1. says

    Nice rundown! I tend to default to Google Blog Search, but I’ll try going back to Technorati to compare.

    Do you use any other blog search sites? Would love to see your thoughts on Ask and other blog search engines.

    • says

      I also use Megite as a meme tracker for other niches.

      There is also Ask / Bloglines though that has also been a little noisy, and you can always take a look at Lijit.

  2. says

    Amanda, nice suggestion. I’m gonna go check out that website.

    Technorati… I used to use it, but haven’t been using it for years. Maybe I should go back.

    Google… I rarely use Google these days. Just kidding. I might have to limit my use now.

  3. says

    I use both Google blogsearch and technorati (and technorati more frequently) but the last month or so I have been using icerocket the most. Icerocket has room to improve but with technorati being so slow so often I actually prefer Icerocket to both Google blogsearch and technorati now). But all could be much better.

  4. says

    Soooo happy to see a ray of sunlight dapple technorati’s scenario … I can’t think of another site I’m so partial to.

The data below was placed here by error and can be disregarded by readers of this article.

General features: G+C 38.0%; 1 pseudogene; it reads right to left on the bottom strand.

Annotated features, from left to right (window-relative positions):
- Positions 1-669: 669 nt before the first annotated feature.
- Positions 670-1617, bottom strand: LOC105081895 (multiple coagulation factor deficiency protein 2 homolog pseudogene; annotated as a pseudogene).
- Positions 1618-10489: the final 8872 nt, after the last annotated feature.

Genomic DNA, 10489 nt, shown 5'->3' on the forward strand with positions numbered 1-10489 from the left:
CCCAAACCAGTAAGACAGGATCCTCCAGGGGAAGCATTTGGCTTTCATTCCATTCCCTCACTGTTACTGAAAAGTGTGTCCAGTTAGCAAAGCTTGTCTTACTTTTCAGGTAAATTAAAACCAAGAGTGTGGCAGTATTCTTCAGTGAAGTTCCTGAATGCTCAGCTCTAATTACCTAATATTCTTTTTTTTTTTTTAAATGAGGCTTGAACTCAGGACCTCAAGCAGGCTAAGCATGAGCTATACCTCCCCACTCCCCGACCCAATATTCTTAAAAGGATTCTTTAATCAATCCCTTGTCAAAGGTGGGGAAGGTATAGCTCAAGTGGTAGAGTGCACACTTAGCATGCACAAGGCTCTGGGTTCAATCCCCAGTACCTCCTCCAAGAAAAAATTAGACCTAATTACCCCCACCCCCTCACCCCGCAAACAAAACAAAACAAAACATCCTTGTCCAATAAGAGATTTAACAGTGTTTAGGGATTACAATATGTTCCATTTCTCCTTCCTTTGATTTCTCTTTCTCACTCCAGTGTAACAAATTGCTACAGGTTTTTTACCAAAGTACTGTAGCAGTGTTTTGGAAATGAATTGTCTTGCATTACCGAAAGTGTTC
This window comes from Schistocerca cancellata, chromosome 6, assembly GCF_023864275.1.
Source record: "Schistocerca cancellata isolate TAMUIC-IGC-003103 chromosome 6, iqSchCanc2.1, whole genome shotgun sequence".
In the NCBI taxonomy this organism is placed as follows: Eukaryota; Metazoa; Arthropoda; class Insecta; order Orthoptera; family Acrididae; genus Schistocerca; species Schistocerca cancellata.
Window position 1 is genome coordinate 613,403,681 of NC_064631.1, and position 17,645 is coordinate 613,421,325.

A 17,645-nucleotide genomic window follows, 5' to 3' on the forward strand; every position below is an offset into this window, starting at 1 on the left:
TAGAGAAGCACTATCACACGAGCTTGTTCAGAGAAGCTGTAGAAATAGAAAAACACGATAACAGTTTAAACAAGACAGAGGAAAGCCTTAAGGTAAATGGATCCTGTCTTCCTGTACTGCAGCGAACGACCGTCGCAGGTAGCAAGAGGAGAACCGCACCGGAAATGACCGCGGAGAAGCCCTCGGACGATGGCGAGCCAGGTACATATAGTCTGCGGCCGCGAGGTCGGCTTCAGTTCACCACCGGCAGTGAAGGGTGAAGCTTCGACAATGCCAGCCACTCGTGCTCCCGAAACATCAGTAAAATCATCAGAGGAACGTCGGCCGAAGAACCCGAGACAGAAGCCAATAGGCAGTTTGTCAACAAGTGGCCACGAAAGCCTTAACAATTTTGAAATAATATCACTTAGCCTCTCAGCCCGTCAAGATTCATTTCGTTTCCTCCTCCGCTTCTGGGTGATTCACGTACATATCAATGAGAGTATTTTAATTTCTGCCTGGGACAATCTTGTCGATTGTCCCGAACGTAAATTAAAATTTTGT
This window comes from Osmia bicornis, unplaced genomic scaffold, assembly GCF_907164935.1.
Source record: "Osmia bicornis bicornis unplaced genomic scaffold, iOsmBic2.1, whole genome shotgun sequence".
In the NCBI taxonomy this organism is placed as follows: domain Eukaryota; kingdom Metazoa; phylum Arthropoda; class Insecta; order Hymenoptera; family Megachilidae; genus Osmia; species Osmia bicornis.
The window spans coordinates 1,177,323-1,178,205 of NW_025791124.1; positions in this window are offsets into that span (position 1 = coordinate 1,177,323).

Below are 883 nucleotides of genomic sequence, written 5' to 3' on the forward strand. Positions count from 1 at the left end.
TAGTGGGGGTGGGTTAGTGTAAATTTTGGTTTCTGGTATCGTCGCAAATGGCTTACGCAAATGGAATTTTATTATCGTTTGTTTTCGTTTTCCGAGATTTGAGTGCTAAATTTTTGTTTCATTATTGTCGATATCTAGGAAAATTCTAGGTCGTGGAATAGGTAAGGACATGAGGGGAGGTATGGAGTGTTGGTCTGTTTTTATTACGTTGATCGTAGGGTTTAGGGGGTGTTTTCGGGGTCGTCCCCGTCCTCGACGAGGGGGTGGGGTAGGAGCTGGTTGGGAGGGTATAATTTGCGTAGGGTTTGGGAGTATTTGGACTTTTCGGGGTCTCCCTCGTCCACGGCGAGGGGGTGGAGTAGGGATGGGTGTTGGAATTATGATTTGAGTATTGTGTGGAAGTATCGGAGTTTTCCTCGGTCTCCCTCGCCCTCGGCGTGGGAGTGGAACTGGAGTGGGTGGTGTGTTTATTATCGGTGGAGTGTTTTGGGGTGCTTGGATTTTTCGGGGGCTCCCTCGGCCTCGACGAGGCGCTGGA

“Keep pedalling guys, keep pedalling!”

  5. says

    Andy,

    In Google blog search, time and freshness seems to one qualifying factor..and the results are updated hourly right? Do you see a pattern while re arranging results?

    In Screenshot 4, for “Microsoft Yahoo” search, the 2nd(Andybeard.eu) and third (scripting.com) result is pushed down, while a new entry is made at the top(NYTimes).

    What’s interesting is there’s a site “Mavericksatwork” which was in the third position on screenshot 3,being pushed down, while there’s a “new” entry from NY times (result 4 of screenshot 4).

    What’s even more interesting is the first result (http://dealbook.blogs.nytimes.com) was indexed 3 hours earlier, while the fourth “duplicate entry” from NYtimes (titled – after rejection Microsoft Yahoo hits a fight) is actually indexed just one hour ago.

    So there are two entries from NY times, the one o the top is indexed 4 hours ago, and theres a new entry after 19 hours (as u suggested) which was indexed one hour ago.